To prevent smaller incidents from escalating, the Indian Army and the Chinese People’s Liberation Army are in regular contact through the hotlines along the Line of Actual Control (LAC), and the practice of ‘body pushing’ has been stopped, Northern Army Commander Lt Gen Upendra Dwivedi said on Friday. He also said that India has developed strategic patience as it is negotiating from a position of assertiveness to resolve the two-year standoff in eastern Ladakh.
Speaking to journalists on the sidelines of North Tech Symposium Seminar at the headquarters of the Northern Command, Lt Gen Dwivedi also said that during the negotiations, India wants forces to step back, to de-escalate, but there is a difference of perception on how that should be done.
“To make sure that there is no irritant which is likely to become a violent situation, what we have done is, at the lower level , that is at the battalion and brigade level, we have opened up various channels of communication. We have regular hotline exchanges and we have stopped the system of body push and so on that was there earlier and no physical contact is being ensured,” he said.
Lt Gen Dwivedi said that “wherever there is an irritant, we immediately call for talks at the battalion and brigade level, sit down together and come to an amicable solution”.
Speaking about the situation along the LAC in eastern Ladakh, Lt Gen Dwivedi said that it is “stable but it is in the state of heightened alert. Because we don’t want a repeat of the situation which took place in April 2020.”
As a result, he said, “The force deployment and equipment deployment is calibrated in nature and we will make sure any misadventure by the adversary does not take place again.”
As far as issues of difference of perception of the LAC, he said, these are required to be handled at the higher level – Corps Commander and Ministry of External Affairs (MEA) level. These meetings keep taking place regularly.
The 15th Corps Commander meeting took place on March 11. “(But since) these are long standing issues, perceptional differences are there, the MEA is also involved with us, they will take their own time. We both need to have strategic patience.”
“Earlier, we used to say Chinese have strategic patience. They are ready to wait. Now, the present India has come up a long way and we also have strategic patience and we are also ready to wait,” he said.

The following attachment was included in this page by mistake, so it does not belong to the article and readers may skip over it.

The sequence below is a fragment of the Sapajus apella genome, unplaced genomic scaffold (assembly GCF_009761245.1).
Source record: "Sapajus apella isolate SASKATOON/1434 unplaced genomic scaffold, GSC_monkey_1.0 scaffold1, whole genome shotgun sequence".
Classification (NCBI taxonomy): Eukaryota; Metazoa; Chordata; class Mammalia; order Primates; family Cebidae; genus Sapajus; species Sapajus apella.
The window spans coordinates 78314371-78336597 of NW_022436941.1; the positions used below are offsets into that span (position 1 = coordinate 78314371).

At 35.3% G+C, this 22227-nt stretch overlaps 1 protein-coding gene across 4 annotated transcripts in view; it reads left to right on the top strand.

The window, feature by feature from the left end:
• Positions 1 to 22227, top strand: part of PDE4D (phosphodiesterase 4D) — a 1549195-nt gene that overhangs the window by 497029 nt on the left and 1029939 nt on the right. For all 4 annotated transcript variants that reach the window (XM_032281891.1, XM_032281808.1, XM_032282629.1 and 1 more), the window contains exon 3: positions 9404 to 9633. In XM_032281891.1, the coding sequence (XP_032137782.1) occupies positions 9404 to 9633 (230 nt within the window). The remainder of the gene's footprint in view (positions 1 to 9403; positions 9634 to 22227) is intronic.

He added that it means “we are now negotiating from the position of strength, with assertiveness and the law of fair play. Therefore, if we are ready for a negotiation, if it is prolonged, we are going to wait”. “On ground, as far as operational preparedness is concerned, there will be no lapses, I can assure you,” he asserted.
Asked about where the negotiations stand as of now, Lt Gen Dwivedi, who took over the Northern Command in February, said the message from the Chinese side and the MEA is that peace and tranquillity must be maintained along the border. “We must negotiate instead of letting the violence level get heightened again,” he said.
“Let’s both come half way,” Lt Gen Dwivedi said, adding, “Now the issue is the perceptional difference of this half way. That is where the issue comes.”
Therefore, he said, “We are saying that firstly the trust has to be built. The trust which was broken in April 2020, that has to be rebuilt and how that has to be rebuilt, let us de-escalate. Let us withdraw the military to larger distances from LAC and once that happens, I am sure the de-escalation will take place automatically. That is what our aim is and at the military level, we have always been saying so, and we are in full synergy with the MEA on the same subject.”
Lt Gen Dwivedi said that a number of new technologies and weapons are being inducted to strengthen communications, protection, firepower, mobility, and intelligence and surveillance in eastern Ladakh since the standoff began.
Talking about the situation on the Line of Control with Pakistan, Lt Gen Dwivedi said since 2021, the ceasefire understanding has been working very well, and in the last 11 to 12 months the ceasefire violations have been limited, to just two to three exceptions. However, he said, infiltration will not be tolerated for which the counter-infiltration grid has to be fool-proof, which has been ensured to a “great extent”.
He stated that there are approximately six major terrorist camps on the Pakistani side along the LoC and 29 minor ones. Additionally, the temporary launching pads are “co-located with the military establishments”.
“Complicity of the Pakistani Army and other agencies cannot be denied,” he stated. Around 200 terrorists are waiting across to launch, into India and there are around 40 to 50 local terrorists within the Kashmir Valley. Local terrorists, he said, are less trained and the number of “trained terrorists are dwindling day by day”.
Lt Gen Dwivedi mentioned that weapons are being dropped across the international border and the LoC using drones. “We have got some success (in shooting down drones). But what we missed, I cannot say,” he said.
Agreeing that some American equipment from Afghanistan has made its way into Jammu and Kashmir, he mentioned that “M4 rifles, made in US” and “night vision goggles, made in the UK and China” have been found.
“But even with that you will need trained militants,” he said and added that the Army is trying to ensure that such equipment does not reach trained militants and is getting successful at that.